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Know How to Push Your Own Buttons

Digital photography continues to evolve at an unbelievable pace.  The advances in technology provide photographers of every level with more and more options.  Today’s digital cameras, especially DSLR’s, are loaded with capability but, are you?  To make the most of these exciting advancements in technology we must commit ourselves to growing our vision first..

Current digital cameras are high-powered tools that require a great deal of knowledge to use.    Photographers have to learn such things as white balance, multiple metering settings, bracketing for HDR, the differences between a DX and FX sensors, and other nuances of present day digital photography.  Every manufacturer offers cameras loaded with menu options that give every photographer the ability to make professional quality images with the touch of a button.  In conjunction with the cameras is an even greater, and more powerful, array of software for processing our images.   There are so many products on the market it is often difficult to decide, and digest, what is best for this or that.  Creativity, or so it seems, is just a menu choice away.

Despite all the technology, there is nothing more powerful, or meaningful, as your own imagination.  Camera’s and software are just tools.  These tools are only as good as YOU make them.  Photography is about communication, self-expression, and emotion.  Whether you are in your home thinking about your craft or in the field working at it, KNOW how to push your own buttons first.  The more you know about your “self”, the more of yourself you can invest in your photography.

What good are dozens of menu options if you are not, or cannot, connect to your own “self”?   You need to know how to push your own buttons in order to make the most of  the hardware and software.  At every workshop we urge attendees to bring, and read, their owner’s manuals.  But, we also spend a great deal of time asking attendees why they chose this subject; why they shot their image in such a way, and how they feel about their image.  These answers are found in YOUR owner’s manual.  You gotta know that too!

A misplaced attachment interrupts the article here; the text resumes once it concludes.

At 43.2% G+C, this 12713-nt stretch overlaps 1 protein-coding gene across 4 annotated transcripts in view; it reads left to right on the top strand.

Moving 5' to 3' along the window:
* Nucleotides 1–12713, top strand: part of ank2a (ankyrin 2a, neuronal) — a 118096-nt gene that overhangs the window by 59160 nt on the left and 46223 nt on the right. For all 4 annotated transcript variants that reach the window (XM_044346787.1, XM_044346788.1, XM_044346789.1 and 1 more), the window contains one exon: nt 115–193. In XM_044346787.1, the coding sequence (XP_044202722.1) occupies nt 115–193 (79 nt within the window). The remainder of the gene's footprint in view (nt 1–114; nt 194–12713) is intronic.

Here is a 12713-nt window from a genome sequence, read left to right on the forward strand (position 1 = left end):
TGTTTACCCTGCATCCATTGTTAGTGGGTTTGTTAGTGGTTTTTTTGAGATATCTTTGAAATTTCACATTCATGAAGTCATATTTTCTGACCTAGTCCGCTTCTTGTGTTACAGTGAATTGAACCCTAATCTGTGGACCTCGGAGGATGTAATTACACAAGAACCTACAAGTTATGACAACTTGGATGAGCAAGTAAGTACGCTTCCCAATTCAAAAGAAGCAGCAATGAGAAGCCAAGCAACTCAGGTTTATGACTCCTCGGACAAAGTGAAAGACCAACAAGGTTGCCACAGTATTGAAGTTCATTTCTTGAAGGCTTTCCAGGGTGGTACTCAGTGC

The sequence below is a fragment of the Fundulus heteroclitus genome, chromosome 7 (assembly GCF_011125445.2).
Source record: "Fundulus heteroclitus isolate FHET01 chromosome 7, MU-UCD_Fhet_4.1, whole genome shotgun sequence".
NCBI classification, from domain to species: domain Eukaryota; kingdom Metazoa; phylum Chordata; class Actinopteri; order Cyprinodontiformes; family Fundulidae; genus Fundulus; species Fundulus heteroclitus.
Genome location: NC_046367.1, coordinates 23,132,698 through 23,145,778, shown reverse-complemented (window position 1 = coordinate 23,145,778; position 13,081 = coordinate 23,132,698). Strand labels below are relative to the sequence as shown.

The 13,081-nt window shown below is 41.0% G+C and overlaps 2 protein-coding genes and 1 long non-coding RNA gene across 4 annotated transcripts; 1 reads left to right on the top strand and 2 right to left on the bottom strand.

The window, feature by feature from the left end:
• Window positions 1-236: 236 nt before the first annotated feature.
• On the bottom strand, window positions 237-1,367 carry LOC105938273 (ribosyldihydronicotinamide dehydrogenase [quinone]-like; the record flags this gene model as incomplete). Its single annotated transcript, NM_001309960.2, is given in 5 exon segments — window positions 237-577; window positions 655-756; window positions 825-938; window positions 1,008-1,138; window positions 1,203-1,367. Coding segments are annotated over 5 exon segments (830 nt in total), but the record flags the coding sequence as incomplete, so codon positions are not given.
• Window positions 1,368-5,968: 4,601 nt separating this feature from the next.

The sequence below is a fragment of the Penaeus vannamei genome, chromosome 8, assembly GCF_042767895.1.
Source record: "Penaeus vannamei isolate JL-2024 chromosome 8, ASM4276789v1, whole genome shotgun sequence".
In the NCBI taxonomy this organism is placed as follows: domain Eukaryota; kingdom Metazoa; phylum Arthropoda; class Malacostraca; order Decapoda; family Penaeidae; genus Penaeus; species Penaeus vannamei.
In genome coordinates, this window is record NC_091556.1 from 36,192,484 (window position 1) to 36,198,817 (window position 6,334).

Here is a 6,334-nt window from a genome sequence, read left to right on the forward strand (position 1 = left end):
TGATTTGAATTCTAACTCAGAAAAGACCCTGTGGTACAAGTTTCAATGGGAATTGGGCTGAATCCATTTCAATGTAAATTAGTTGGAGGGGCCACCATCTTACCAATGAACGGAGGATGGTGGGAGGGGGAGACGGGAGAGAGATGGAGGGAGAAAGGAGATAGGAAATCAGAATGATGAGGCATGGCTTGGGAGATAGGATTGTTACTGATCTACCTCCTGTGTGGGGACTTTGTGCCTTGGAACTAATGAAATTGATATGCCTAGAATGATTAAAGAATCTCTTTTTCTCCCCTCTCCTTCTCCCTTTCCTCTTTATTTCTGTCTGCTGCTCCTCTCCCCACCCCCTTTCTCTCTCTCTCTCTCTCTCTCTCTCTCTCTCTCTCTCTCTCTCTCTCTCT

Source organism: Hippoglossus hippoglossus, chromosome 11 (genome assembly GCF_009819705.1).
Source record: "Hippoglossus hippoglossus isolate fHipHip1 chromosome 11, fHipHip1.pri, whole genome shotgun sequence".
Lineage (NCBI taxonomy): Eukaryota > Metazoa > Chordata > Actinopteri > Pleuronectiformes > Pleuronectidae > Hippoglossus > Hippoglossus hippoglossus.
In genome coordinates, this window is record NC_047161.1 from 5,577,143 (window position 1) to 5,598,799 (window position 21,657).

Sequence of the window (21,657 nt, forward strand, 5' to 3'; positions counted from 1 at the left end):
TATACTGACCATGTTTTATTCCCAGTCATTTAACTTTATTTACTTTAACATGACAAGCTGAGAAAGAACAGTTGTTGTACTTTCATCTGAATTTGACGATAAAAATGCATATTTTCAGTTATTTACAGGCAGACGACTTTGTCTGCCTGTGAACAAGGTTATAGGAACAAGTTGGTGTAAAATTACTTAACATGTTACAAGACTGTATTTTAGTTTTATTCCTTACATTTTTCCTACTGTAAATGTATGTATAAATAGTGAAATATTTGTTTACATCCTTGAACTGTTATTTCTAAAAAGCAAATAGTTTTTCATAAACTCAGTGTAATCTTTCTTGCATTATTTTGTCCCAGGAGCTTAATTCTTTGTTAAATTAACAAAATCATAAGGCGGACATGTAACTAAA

As photographers we MUST connect to our subjects but, we must first connect with ourselves. Take time to think about, and feel, your subject. Take time to think about what has meaning to you.  Take time to find YOUR inspiration from the world around you.  Push yourself and find your own voice.  Creativity comes from within; not a menu option.

Photograph What You Feel

Don

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History Everywhere!

This saturday, May 12th, we are headed to Fort Warren for an exciting one day workshop.  The abandoned fort is located on George’s Island at the entrance to Boston Harbor and is the centerpiece of the Boston Harbor National Park Recreational Area.    Construction began on the fort in 1833 and was concluded during the Civil War: 30 years later!   Fort Warren was designed to guard Boston Harbor from hostile forces but, saw use mostly during the Civil War as a prison for confederate soldiers.  The fort was de-commissioned shortly after WWII but, today is a fantastic destination for tourists and photographers alike.  I can’t wait to lead a  group of adventurous photographers around this jewel of the Boston Harbor islands.